Cinder, by Marissa Meyer (Feiwel & Friends, January 2012) counts both for my multicultural sci fi/fantasy list, and my fairy tale retelling list, so even though it might well have reached review saturation point by now, here it is.
In a far future earth, there is peace between the small number of terrestrial goverements that share the globe. On the bad side, there's a horrible sickness sweeping the land, and the dictator of the Lunar people (the moon was colonized generations ago) has formulated evil schemes that will take her down to earth in a bid to extend her power in a terrible fashion.
That's the big picture.
The smaller picture is that of a teenaged girl, named Cinder, who lives with her de facto step mother (not nice) and two step-stepsisters (one nice, one not), and who is the wage earner of this family. She's a repairer of futuristic mechanical things, a crafter and tinkerer. She's also a cyborg, with a robotic leg and hand being the most obvious non-human components of her make up. Unfortunately for Cinder, cyborgs are despised out caste people in her society (the reasons why this is so never became clear to me, but regardless, there it is).
So when Cinder meets the Prince of the neo-China where she lives (he needs a special robot surreptitiously repaired), she doesn't want him to know what she truly is...and it turns out that she doesn't know who she truly is either (although it's easy for the reader to guess), and suddenly her life is in danger, the Lunar dictator has arrived and wants to marry the prince, and he (charmed by her, despite the fact that he never seems to see her at her best, and the fact that they never get to actually Talk much) wants her to go to a rather special ball with him.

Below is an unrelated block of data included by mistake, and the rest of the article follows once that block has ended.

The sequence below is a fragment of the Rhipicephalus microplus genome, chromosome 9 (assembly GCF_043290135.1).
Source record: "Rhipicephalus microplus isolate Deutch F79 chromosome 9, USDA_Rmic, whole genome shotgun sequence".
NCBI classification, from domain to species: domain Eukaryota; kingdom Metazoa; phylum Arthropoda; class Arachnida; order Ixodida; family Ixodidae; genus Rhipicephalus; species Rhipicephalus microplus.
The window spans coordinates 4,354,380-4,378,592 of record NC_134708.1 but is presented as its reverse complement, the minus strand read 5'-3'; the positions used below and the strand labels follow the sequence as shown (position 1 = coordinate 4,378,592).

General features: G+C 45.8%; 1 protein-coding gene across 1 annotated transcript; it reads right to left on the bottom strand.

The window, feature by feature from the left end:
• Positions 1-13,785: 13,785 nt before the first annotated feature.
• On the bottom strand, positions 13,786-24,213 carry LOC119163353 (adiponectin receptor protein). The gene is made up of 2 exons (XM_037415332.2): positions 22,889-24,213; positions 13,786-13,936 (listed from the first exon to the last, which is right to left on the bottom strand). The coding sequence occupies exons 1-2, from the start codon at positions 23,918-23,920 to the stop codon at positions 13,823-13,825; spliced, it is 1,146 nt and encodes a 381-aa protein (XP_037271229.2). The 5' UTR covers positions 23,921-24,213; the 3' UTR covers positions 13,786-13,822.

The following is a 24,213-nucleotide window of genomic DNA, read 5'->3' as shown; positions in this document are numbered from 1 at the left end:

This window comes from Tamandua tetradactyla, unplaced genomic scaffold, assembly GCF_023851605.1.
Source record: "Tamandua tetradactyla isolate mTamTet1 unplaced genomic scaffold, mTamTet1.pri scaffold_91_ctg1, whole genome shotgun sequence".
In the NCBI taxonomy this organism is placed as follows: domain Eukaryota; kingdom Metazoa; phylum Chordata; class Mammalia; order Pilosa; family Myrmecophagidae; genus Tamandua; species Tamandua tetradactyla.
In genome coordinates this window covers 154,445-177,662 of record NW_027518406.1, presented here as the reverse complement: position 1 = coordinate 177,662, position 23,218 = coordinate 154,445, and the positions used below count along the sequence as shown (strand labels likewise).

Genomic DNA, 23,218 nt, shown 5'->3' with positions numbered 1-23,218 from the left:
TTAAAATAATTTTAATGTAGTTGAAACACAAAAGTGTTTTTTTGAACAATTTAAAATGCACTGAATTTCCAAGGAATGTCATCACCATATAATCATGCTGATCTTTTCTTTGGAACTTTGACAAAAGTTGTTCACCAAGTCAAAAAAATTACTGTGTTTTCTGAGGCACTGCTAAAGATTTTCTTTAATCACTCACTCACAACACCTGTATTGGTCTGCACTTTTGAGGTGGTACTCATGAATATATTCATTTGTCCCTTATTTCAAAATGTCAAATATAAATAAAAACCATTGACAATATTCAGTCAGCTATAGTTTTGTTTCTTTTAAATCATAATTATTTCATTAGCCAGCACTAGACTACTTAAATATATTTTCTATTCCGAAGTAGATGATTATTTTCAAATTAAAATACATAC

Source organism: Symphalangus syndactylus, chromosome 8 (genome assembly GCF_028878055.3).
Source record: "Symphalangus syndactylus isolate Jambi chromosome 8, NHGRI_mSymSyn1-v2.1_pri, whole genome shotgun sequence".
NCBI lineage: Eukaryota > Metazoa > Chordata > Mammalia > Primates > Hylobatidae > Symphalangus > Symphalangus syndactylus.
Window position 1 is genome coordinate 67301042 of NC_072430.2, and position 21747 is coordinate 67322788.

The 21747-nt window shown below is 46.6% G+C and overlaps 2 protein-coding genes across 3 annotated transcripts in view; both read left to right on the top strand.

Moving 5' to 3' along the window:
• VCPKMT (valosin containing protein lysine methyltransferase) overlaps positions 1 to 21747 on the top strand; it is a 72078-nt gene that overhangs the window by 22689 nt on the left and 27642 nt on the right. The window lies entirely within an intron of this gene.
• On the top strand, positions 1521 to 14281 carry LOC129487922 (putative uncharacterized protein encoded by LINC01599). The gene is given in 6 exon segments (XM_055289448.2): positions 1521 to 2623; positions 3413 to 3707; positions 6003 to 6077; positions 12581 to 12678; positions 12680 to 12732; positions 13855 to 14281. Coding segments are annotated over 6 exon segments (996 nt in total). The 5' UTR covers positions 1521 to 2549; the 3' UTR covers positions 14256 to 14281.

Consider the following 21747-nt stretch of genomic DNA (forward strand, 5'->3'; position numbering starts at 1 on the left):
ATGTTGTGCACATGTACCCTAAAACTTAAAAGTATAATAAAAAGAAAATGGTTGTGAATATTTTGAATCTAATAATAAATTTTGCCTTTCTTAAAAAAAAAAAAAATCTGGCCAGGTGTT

This being the first book of the series, it ends with people still dying of the sickness, Cinder still in danger, and the Evil Plot still un-foiled. But I'll be happy to have more of the story to read! I especially loved the fact that Cinder is a girl who defies gender stereotypes--her personal fixation during the book is the repair of a very antique car....she'd never actually wear the sort of shoe shown on the cover. So in short, Cinder was Fun, in a really enjoyable reading sense--good for light vacationing, when one can keep turning the pages, absorbed in the story despite never quite believing all of it!
viz multicultural sci fi/fantasy--Cinder herself is not from this neo-China (she was a foundling in Europe), but the prince most certainly is, and that's the setting. This neo-China-ness is not made much of, but its an integral part of the world-making. It's also a pleasant change to read a sci-fi fairy tale retelling!
Note on age of reader--this is one of those books that can be read comfortably either at the upper end of middle grade (which is to say that there's no sex, and the relationship between Cinder and the prince isn't the be all and end all point) and on into YA.